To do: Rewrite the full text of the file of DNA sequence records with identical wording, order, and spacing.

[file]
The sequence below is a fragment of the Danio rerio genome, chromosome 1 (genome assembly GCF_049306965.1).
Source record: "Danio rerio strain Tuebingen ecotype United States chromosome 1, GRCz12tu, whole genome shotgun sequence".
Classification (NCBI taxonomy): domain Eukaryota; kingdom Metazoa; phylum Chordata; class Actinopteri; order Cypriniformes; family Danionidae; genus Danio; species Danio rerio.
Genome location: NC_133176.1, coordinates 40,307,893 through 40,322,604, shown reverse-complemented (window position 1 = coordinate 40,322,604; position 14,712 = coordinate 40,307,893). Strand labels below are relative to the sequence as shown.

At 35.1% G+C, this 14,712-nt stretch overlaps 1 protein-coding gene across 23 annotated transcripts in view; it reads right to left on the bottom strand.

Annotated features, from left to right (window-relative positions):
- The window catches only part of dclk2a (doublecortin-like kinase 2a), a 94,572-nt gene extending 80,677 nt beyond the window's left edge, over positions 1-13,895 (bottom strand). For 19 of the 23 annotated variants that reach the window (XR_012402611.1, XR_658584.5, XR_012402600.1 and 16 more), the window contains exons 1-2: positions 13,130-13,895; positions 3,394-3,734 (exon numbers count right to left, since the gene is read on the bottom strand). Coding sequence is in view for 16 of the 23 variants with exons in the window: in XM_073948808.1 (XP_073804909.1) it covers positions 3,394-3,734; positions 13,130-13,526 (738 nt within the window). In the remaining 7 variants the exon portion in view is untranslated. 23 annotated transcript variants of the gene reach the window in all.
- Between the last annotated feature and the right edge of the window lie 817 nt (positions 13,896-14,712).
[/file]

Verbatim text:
The sequence below is a fragment of the Danio rerio genome, chromosome 1 (genome assembly GCF_049306965.1).
Source record: "Danio rerio strain Tuebingen ecotype United States chromosome 1, GRCz12tu, whole genome shotgun sequence".
Classification (NCBI taxonomy): domain Eukaryota; kingdom Metazoa; phylum Chordata; class Actinopteri; order Cypriniformes; family Danionidae; genus Danio; species Danio rerio.
Genome location: NC_133176.1, coordinates 40,307,893 through 40,322,604, shown reverse-complemented (window position 1 = coordinate 40,322,604; position 14,712 = coordinate 40,307,893). Strand labels below are relative to the sequence as shown.

At 35.1% G+C, this 14,712-nt stretch overlaps 1 protein-coding gene across 23 annotated transcripts in view; it reads right to left on the bottom strand.

Annotated features, from left to right (window-relative positions):
- The window catches only part of dclk2a (doublecortin-like kinase 2a), a 94,572-nt gene extending 80,677 nt beyond the window's left edge, over positions 1-13,895 (bottom strand). For 19 of the 23 annotated variants that reach the window (XR_012402611.1, XR_658584.5, XR_012402600.1 and 16 more), the window contains exons 1-2: positions 13,130-13,895; positions 3,394-3,734 (exon numbers count right to left, since the gene is read on the bottom strand). Coding sequence is in view for 16 of the 23 variants with exons in the window: in XM_073948808.1 (XP_073804909.1) it covers positions 3,394-3,734; positions 13,130-13,526 (738 nt within the window). In the remaining 7 variants the exon portion in view is untranslated. 23 annotated transcript variants of the gene reach the window in all.
- Between the last annotated feature and the right edge of the window lie 817 nt (positions 13,896-14,712).